The Dec. 23 storm surge flooded Willard Beach, destroyed all the dune grass and stripped 4 feet of sand away. Waves pounded and displaced massive granite blocks from Fort Preble. Bug Light Park’s walkway, benches and boat ramp were inundated and damaged by wind-blown surf.

We are a coastal community; our strongest storms and hurricanes inevitably arrive at our shore. And Bug Light to Willard Beach’s endpoint at Fisherman’s Point is our hurricane alley. Repeatedly, over the decades, this is where our climate change-induced extreme weather damage hits.

With rapid sea-level rise, South Portlanders should rethink elaborate waterfront plans. First, let’s end the push for 180-foot housing towers on a 30-acre brownfield property, which will, regardless of sea wall “improvements,” be regularly, in the coming decades, flooded, eroded and storm-damaged. The cost of sea-level rise and extreme weather protection for existing homes, low-lying tank farms, sewage treatment, stormwater drains, buried gas lines and water mains will be overwhelming.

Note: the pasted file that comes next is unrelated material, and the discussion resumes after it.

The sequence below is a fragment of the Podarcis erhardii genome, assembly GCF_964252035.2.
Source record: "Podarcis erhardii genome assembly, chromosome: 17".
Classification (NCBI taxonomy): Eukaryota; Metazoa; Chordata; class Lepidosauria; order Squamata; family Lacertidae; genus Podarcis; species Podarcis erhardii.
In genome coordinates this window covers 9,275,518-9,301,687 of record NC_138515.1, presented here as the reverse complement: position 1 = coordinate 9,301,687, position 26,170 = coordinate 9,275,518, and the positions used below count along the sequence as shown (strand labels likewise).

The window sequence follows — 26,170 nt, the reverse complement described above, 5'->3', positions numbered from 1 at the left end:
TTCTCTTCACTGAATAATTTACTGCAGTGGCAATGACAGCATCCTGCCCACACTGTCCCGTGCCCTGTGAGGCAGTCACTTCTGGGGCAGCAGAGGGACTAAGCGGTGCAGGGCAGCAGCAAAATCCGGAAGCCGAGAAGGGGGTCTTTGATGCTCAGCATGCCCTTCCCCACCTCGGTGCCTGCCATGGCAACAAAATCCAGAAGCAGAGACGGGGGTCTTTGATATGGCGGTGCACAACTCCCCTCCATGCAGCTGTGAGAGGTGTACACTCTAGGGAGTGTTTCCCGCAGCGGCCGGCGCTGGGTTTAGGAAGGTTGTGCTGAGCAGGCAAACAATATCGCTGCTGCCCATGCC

A massive Yard South development next to Bug Light Park, in South Portland’s hurricane alley, with millions of gallons of gasoline tanks next door, will cause far more problems than it purports to solve.

All future residents be warned: This is not a safe location for your home.

Linden Thigpen
South Portland

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